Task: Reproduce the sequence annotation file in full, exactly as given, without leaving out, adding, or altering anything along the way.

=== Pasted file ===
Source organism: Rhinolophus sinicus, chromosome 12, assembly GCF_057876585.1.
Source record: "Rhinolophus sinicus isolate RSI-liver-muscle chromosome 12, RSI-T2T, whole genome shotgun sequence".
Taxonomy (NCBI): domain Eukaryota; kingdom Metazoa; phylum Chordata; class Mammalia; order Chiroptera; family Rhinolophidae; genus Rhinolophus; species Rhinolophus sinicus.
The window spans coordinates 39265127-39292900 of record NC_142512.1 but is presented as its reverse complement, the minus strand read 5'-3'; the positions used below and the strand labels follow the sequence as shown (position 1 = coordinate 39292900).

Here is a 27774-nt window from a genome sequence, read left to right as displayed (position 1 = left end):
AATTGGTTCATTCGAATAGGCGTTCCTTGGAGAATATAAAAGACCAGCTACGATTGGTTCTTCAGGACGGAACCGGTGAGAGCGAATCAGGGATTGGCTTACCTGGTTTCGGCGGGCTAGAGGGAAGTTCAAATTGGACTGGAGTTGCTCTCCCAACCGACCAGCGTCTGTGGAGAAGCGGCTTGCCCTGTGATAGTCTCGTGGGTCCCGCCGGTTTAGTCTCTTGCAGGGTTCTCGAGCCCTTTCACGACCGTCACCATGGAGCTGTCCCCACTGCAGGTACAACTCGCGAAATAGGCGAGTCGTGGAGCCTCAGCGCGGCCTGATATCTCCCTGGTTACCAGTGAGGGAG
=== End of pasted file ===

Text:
Source organism: Rhinolophus sinicus, chromosome 12, assembly GCF_057876585.1.
Source record: "Rhinolophus sinicus isolate RSI-liver-muscle chromosome 12, RSI-T2T, whole genome shotgun sequence".
Taxonomy (NCBI): domain Eukaryota; kingdom Metazoa; phylum Chordata; class Mammalia; order Chiroptera; family Rhinolophidae; genus Rhinolophus; species Rhinolophus sinicus.
The window spans coordinates 39265127-39292900 of record NC_142512.1 but is presented as its reverse complement, the minus strand read 5'-3'; the positions used below and the strand labels follow the sequence as shown (position 1 = coordinate 39292900).

Here is a 27774-nt window from a genome sequence, read left to right as displayed (position 1 = left end):
AATTGGTTCATTCGAATAGGCGTTCCTTGGAGAATATAAAAGACCAGCTACGATTGGTTCTTCAGGACGGAACCGGTGAGAGCGAATCAGGGATTGGCTTACCTGGTTTCGGCGGGCTAGAGGGAAGTTCAAATTGGACTGGAGTTGCTCTCCCAACCGACCAGCGTCTGTGGAGAAGCGGCTTGCCCTGTGATAGTCTCGTGGGTCCCGCCGGTTTAGTCTCTTGCAGGGTTCTCGAGCCCTTTCACGACCGTCACCATGGAGCTGTCCCCACTGCAGGTACAACTCGCGAAATAGGCGAGTCGTGGAGCCTCAGCGCGGCCTGATATCTCCCTGGTTACCAGTGAGGGAG